Last week, the ABS released the first tranche of its long-awaited Census 2021 data, the most detailed and important data collection undertaken by the Bureau every five years.
The 2021 Census was conducted from July to September last year, when various COVID restrictions were still in place.
Overall, the Census revealed how Australia as a nation continues to change:
And, outside of population and demographics, the Census is also an important source of information on Australia’s housing environment.
The results show that the proportion of homes owned outright has fallen over time. The share of homes owned with a mortgage rose slightly to 35.0% in 2021 from 34.5% in 2016, and the share of homes rented was 30.6%. The share of homes owned outright remained at 31.0% compared to the previous Census in 2016, but this is compared to 40.4% in 1991 – a significant fall over the last three decades.
Chart 1: Housing tenure in 1991, 2016 and 2021
Source: ABS 1991, 2016 and 2021 Census.
Between 2016 and 2021, the median Australian mortgage monthly repayment increased by approximately $100, from $1,755 to $1,863. Low interest rates have been a hallmark for borrowing in recent years, leading to a rise in mortgage affordability. The Census found that paying off a mortgage has become less financial draining for Australians, as the proportion of households where mortgage repayments are less than or equal to 30% of household income has increased to 74.0% in 2021 from 67.3% in 2016.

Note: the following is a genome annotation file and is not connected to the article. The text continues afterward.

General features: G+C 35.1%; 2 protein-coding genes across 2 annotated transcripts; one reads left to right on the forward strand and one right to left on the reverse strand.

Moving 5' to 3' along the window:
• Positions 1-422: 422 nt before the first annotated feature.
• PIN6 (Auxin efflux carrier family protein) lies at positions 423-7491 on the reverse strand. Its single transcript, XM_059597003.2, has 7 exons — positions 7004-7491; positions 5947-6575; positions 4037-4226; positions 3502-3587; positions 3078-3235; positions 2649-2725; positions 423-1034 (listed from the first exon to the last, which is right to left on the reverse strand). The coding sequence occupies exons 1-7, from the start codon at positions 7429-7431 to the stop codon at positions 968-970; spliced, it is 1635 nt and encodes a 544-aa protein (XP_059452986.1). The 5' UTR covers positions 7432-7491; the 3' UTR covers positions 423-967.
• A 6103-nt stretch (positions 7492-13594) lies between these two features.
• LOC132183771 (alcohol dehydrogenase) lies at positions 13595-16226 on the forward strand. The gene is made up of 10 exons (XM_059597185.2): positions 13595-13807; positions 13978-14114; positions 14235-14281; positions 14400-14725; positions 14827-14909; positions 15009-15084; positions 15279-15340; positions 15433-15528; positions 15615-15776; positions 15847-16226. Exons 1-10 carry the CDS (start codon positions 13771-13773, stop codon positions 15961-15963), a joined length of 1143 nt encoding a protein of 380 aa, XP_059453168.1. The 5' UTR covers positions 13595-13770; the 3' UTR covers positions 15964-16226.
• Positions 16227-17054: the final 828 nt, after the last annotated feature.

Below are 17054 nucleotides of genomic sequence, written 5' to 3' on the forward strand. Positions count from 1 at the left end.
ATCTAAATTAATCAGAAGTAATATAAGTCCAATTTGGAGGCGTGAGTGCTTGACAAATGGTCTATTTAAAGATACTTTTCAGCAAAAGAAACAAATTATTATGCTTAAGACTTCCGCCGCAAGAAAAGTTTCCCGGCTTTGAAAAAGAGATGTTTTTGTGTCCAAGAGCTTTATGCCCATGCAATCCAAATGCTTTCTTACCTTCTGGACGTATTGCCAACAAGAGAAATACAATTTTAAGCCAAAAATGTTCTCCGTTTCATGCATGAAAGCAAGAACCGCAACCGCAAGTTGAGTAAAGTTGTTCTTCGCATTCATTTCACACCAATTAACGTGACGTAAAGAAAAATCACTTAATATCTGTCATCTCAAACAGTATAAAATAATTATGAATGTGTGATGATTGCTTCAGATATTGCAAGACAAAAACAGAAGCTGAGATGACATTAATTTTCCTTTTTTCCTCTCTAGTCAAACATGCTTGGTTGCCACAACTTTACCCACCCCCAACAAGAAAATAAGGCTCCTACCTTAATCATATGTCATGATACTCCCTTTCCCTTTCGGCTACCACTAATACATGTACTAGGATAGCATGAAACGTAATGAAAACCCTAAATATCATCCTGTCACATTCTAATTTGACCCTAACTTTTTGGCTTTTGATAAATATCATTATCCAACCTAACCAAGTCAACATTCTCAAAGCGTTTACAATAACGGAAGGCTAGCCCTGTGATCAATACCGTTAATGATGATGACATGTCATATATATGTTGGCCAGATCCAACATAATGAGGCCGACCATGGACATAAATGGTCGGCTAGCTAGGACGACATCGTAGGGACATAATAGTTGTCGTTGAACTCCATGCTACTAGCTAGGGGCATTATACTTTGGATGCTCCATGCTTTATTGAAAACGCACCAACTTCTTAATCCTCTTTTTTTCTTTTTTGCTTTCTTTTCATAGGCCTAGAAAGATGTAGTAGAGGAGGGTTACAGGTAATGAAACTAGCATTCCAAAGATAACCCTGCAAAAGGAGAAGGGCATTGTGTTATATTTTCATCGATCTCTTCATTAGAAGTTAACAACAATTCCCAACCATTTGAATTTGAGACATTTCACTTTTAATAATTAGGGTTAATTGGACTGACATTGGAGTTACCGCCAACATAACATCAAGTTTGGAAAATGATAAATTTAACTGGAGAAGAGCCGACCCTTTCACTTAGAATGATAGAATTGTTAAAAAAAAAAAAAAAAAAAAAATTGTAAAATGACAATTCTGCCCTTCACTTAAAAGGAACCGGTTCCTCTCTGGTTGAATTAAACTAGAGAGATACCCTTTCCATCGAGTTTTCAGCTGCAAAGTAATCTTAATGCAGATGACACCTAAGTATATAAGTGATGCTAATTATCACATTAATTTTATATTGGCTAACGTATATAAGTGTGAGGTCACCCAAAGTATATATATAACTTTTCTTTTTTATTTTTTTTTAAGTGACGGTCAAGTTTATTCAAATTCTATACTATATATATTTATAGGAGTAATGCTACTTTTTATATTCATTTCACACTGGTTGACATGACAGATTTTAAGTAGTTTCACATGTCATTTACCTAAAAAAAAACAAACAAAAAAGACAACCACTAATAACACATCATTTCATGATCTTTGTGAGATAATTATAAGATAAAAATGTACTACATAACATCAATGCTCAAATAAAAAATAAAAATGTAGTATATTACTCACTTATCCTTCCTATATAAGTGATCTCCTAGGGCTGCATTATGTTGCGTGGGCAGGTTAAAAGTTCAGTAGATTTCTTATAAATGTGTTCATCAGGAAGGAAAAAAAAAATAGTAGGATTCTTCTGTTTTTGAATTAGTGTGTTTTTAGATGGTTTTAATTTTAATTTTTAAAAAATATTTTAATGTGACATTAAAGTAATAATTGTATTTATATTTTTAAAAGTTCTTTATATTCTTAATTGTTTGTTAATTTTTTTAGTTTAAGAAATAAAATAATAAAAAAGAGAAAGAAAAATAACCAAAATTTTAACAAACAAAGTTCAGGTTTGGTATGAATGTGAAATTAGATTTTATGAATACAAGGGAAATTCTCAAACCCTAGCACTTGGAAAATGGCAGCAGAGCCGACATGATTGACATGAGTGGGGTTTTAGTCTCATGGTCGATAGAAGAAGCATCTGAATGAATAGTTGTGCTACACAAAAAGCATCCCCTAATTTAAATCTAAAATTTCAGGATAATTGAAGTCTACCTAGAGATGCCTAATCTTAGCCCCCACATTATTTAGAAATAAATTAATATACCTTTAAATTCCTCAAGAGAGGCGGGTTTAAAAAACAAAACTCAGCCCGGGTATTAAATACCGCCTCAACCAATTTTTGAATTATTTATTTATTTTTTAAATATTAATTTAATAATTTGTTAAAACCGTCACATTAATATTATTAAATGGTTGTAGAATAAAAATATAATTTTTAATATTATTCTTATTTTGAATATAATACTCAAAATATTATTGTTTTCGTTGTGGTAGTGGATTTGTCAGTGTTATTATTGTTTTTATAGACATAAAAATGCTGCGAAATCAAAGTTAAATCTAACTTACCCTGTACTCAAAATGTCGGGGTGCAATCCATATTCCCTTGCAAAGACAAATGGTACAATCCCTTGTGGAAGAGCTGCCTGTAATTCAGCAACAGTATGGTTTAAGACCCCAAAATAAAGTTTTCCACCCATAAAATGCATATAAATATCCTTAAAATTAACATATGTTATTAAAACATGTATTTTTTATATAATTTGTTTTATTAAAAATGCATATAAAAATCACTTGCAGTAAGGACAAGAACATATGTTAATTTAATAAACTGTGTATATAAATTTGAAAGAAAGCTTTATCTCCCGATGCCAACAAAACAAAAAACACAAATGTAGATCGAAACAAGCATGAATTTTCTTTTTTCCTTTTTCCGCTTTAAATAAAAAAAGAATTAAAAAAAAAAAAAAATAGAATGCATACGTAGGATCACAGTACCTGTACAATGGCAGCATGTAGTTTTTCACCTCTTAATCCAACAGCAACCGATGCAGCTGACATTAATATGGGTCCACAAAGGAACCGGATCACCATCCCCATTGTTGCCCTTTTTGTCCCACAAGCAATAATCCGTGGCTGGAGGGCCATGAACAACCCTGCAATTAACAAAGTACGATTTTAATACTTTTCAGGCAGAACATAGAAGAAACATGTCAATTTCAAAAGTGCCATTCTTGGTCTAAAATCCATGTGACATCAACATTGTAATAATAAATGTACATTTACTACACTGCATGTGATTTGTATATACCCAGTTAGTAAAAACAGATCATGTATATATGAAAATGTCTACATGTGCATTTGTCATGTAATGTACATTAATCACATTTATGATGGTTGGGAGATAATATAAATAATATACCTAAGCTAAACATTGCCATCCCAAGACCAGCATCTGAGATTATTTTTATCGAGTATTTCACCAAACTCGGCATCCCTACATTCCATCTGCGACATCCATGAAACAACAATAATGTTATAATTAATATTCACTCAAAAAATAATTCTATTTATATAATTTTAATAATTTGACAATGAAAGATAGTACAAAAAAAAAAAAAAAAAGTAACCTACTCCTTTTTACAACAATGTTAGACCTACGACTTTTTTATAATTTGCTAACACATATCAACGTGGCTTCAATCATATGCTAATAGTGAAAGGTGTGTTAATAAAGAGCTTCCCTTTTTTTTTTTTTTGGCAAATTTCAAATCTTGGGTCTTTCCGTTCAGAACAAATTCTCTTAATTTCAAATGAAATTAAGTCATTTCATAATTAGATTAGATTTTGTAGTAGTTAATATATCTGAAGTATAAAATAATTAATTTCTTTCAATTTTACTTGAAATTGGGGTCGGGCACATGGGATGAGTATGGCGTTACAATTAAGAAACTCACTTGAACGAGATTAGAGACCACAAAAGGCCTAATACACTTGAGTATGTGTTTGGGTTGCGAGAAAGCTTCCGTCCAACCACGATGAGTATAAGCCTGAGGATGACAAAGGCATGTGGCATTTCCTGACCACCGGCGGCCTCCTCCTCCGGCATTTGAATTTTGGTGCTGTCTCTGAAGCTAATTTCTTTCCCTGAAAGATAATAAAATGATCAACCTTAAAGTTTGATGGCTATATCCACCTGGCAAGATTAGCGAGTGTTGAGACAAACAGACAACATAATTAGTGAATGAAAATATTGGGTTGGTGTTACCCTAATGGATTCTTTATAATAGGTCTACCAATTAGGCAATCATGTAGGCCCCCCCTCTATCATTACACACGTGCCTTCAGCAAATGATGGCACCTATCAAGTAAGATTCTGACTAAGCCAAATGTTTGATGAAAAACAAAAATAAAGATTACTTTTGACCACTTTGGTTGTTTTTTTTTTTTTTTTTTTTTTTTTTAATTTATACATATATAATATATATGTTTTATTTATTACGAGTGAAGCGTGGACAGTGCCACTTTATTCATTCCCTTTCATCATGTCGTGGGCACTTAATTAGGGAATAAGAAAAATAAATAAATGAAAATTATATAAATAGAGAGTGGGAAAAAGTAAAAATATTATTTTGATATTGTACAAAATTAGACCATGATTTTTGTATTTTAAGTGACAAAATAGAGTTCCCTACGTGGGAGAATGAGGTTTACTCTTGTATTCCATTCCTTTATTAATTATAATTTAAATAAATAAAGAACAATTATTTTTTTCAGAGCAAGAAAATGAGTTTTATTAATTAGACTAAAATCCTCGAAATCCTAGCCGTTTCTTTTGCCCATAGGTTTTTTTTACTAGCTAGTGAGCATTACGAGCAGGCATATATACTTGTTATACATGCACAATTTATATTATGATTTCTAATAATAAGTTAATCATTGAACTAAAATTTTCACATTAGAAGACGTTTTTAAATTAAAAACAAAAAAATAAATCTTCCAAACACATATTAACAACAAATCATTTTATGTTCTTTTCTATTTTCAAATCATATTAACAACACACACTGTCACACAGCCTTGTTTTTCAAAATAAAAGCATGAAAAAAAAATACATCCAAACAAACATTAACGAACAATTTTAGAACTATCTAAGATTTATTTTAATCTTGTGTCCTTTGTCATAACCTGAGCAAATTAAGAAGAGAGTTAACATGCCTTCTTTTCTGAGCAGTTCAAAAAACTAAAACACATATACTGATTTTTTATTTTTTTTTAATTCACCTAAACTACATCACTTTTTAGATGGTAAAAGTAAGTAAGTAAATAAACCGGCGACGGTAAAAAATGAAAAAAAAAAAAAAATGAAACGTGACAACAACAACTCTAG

However, the low interest rate environment of the last few years is fast disappearing. Today’s RBA announcement of another 50-basis point rise in the cash rate to 1.35% confirms this. Rate hikes are unlikely to stop here with inflation still beyond the RBA’s control – placing more and more pressure on current mortgage holders and making fresh home loans less attractive to prospective home buyers.
Finally, there were also a startling one million homes sitting empty in some form across the country on Census night, representing almost 10% of all dwellings. A large number of these may be from people staying in their holiday homes during lockdowns, leaving main places of residence vacant. Further, the closure of international borders saw a larger share of investment properties empty than pre-COVID, with rental demand suffering from lower inflows of migrants.
However, even accounting for COVID, this was a higher level of vacant homes than expected. With housing affordability a perennial Australian dilemma, how we manage vacant homes may become a new policy focus – especially as interest rate hikes continue to constrain our housing market.